Some of the questions I thought I might get would be on why we have a successful Ryder Cup Team. Now, we may not be winning majors for European-born players on The European Tour, but it's only a matter of time away. But the Ryder Cup Team, there's only one reason, we came to Valderrama 19 years ago with Volvo with a policy to play on the best golf course and toughest in Europe. Consistently, Jimmy Patino moved the bar. He actually knew how got European Tour players -- almost better than we and they did. Two players immediately backed this very, very tough golf course: Nick Faldo and Colin Montgomerie, followed by Olazbal, Ballesteros and the rest.

But then the whole tour now supports playing courses like this. Every other course wants to be prepared like Valderrama. Not the same way as Valderrama, but they want to be the best they possibly can. The standards have moved. It enabled our players to go and compete in America and be baffled hard and back here on immaculate fairways, tight fairways, super fast greens, usually very firm, you can't be firm in the weather we've had this week; f these are the positive things that have made us so strong.

I think that's what we really concentrated on for the future. But everything we do, we are open to scrutiny and we are driving a proper business strategy forward. But we don't jump into things because it's glamorous to do today. That's the point I want to get across. We are an operating business on The European Tour, and that's why we're so welcome around the world.

Q. Ireland has been at the centre of The European Tour's focus for something like eight years now in the buildup to the Ryder Cup. Can you just talk about what you felt about the reaction of the event in Ireland, and is there any move from the Irish government or your side to ensure that it stays in that role?

GEORGE O'GRADY: I think superlatives run out when I talk about Ireland. The Irish Ryder Cup to me was the epitome to what The European Tour is about if it's played in the most wonderful atmosphere. The result almost was immaterial. Great for us on this occasion, but it's what we have left behind of that Ryder Cup in Ireland that really impresses me. Firstly, the tournament strategy for us, but what we've left that can be sustained in Ireland; firstly, charity. One initiative alone is the Links Golfing Society of Ireland, the 20 minibuses each at 40,000, with Richard Hills and the Taoiseach, (Bertie Ahern), that's one initiative.

We have four or five I can think of off the top of my head where we involved others in leaving a legacy in Ireland that will be there long after we've gone. We've supported junior golf with the Golfing Union of Ireland with an academy and a man in charge; and yes, we put money in; and yes, we put influence in. But it is going to be run long after we're done.

The Irish government and all the Irish sponsors have got behind the different tournaments. Yes, negotiations are going on now to see how we can continue to drive Ireland's business, the business of golf and the benefits and the character building all that sort of thing that goes with it.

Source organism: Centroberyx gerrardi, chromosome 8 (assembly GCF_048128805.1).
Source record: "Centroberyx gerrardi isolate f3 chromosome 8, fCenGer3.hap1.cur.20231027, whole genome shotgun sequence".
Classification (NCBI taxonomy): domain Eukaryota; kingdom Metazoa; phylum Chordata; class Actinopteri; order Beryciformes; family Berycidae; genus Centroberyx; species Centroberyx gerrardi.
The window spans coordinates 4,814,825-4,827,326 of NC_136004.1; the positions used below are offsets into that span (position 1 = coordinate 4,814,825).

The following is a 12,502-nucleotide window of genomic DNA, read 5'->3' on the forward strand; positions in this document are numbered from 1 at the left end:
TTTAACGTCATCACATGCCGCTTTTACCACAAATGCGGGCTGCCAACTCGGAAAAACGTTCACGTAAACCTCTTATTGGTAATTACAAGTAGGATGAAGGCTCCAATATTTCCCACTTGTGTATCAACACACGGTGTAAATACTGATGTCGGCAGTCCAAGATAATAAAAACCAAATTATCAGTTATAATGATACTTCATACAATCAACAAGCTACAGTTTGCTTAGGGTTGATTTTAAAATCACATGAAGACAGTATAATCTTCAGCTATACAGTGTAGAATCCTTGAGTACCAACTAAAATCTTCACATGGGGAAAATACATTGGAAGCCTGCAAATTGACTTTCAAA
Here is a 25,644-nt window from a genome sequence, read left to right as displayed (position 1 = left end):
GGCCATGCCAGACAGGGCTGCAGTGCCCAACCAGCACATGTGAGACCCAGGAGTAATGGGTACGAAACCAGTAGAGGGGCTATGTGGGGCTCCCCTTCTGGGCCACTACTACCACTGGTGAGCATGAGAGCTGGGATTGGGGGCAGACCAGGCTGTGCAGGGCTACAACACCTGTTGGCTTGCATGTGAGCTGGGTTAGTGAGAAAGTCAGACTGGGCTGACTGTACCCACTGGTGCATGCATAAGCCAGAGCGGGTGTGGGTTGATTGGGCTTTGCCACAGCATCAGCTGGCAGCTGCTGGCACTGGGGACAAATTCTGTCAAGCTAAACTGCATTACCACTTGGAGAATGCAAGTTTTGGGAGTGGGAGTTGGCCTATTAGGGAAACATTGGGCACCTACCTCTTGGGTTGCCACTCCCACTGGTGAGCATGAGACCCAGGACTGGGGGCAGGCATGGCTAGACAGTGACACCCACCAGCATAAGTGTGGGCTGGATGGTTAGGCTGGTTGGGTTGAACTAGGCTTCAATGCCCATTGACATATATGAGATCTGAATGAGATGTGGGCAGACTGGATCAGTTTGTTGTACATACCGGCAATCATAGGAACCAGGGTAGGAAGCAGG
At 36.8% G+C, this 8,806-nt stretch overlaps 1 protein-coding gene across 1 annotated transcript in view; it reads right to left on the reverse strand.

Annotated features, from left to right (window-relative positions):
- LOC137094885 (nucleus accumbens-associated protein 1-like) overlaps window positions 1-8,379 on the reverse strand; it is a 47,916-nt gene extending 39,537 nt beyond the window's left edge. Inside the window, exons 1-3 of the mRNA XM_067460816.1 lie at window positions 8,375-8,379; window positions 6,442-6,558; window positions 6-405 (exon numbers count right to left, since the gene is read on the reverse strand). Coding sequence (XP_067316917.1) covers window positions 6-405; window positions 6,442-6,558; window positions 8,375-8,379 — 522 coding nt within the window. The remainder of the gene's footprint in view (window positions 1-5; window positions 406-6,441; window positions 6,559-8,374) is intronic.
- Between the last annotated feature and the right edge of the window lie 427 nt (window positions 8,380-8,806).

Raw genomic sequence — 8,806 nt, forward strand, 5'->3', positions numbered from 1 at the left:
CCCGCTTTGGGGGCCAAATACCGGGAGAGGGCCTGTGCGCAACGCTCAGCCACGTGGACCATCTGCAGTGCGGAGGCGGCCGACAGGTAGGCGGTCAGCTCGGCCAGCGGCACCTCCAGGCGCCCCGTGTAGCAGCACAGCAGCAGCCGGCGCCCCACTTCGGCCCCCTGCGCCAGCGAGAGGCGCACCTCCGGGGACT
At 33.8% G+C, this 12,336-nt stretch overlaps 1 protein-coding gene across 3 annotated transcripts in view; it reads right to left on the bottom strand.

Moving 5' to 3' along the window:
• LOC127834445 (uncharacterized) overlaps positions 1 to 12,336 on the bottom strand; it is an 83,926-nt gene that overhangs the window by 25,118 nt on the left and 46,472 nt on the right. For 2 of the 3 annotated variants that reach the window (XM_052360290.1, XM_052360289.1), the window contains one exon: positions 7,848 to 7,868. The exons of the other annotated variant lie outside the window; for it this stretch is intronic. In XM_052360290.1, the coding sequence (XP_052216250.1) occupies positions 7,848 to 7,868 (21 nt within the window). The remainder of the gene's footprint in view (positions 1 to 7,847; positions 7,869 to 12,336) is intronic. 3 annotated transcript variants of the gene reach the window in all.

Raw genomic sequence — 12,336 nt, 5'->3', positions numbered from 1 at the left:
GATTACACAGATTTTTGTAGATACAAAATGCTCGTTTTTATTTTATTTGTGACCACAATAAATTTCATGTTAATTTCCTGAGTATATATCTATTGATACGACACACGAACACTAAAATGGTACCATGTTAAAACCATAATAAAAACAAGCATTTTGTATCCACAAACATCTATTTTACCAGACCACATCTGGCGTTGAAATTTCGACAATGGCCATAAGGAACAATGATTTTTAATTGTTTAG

We are a business of influence and we influence policies in Ireland, and I think the future there, one for tournaments -- it would be lovely to think you can go back to Ireland with another Ryder Cup the next time. It won't happen. It's already been pledged to two venues and then we're coming to Europe. But the Irish strategy is being worked on -- has been worked on, and it is going to be worked on in the future.

Q. Is there going to be a move to put a World Golf Championship-style event?

GEORGE O'GRADY: We are looking at different alternatives. We're not finalised. There's too many ifs and buts at the moment. But we are at the very highest level in Ireland. You know, as we said with the Irish journalists, I have regular meetings with your Taoiseach in Ireland, and although others work on the policy, he and I eventually sign it off.

Q. And is there a sponsor for the Irish Open?

GEORGE O'GRADY: Not a direct title sponsor. That's not the drive at the moment. It's presenting sponsors with a venue.

Q. On that World Golf Championships point, I don't think, in fact, it would not be possible to put one in Ireland for the foreseeable future. What's your feeling on the subject?

GEORGE O'GRADY: We are well quoted, and I'm well quoted on that, and I don't particularly want to add to it. Because we've had two World Golf Championships in Ireland, the agreement calls for these -- the Americans have done it their way for the foreseeable future, In fact, with the one in China. And we will be developing along with the other tours, the strengths of what we have in a different direction.

Q. For the World Golf Championships, a different direction?

GEORGE O'GRADY: (Nodding.)

Q. I'm sure another success of the Ryder Cup was the TV viewing figures, but it is just one week in two years. Do you study viewing figures generally for The European Tour? Are you concerned at all about it?

GEORGE O'GRADY: Without question, the two big drivers of The European Tour in a financial sense, the Ryder Cup and our TV policies wherever we play.

I think on a week-by-week basis, we're concerned about television. Television does not drive in the same way as it does the PGA Tour because we work with governments, we work with tourists' board, but we do follow our TV policy, yeah.